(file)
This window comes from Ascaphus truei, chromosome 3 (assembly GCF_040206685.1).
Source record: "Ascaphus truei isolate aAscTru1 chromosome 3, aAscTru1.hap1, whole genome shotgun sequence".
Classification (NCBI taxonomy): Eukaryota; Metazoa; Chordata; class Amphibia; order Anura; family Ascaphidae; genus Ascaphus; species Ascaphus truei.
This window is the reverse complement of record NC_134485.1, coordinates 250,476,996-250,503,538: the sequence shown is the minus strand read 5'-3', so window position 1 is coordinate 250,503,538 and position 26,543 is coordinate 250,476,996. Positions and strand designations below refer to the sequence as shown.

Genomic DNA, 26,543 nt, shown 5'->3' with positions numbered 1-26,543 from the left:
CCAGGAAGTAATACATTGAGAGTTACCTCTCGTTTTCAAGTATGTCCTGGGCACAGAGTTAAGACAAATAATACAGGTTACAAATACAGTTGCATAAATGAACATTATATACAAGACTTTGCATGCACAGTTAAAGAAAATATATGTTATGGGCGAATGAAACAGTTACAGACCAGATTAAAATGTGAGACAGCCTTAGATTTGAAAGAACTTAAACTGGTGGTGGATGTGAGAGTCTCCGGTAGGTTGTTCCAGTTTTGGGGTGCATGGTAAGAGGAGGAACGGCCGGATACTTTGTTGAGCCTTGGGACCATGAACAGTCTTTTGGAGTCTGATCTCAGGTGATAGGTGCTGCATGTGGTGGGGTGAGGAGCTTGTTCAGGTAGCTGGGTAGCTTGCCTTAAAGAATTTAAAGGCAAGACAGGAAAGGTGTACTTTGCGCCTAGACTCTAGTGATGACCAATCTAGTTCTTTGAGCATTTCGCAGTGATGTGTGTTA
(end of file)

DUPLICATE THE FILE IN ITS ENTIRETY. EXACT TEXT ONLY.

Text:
This window comes from Ascaphus truei, chromosome 3 (assembly GCF_040206685.1).
Source record: "Ascaphus truei isolate aAscTru1 chromosome 3, aAscTru1.hap1, whole genome shotgun sequence".
Classification (NCBI taxonomy): Eukaryota; Metazoa; Chordata; class Amphibia; order Anura; family Ascaphidae; genus Ascaphus; species Ascaphus truei.
This window is the reverse complement of record NC_134485.1, coordinates 250,476,996-250,503,538: the sequence shown is the minus strand read 5'-3', so window position 1 is coordinate 250,503,538 and position 26,543 is coordinate 250,476,996. Positions and strand designations below refer to the sequence as shown.

Genomic DNA, 26,543 nt, shown 5'->3' with positions numbered 1-26,543 from the left:
CCAGGAAGTAATACATTGAGAGTTACCTCTCGTTTTCAAGTATGTCCTGGGCACAGAGTTAAGACAAATAATACAGGTTACAAATACAGTTGCATAAATGAACATTATATACAAGACTTTGCATGCACAGTTAAAGAAAATATATGTTATGGGCGAATGAAACAGTTACAGACCAGATTAAAATGTGAGACAGCCTTAGATTTGAAAGAACTTAAACTGGTGGTGGATGTGAGAGTCTCCGGTAGGTTGTTCCAGTTTTGGGGTGCATGGTAAGAGGAGGAACGGCCGGATACTTTGTTGAGCCTTGGGACCATGAACAGTCTTTTGGAGTCTGATCTCAGGTGATAGGTGCTGCATGTGGTGGGGTGAGGAGCTTGTTCAGGTAGCTGGGTAGCTTGCCTTAAAGAATTTAAAGGCAAGACAGGAAAGGTGTACTTTGCGCCTAGACTCTAGTGATGACCAATCTAGTTCTTTGAGCATTTCGCAGTGATGTGTGTTA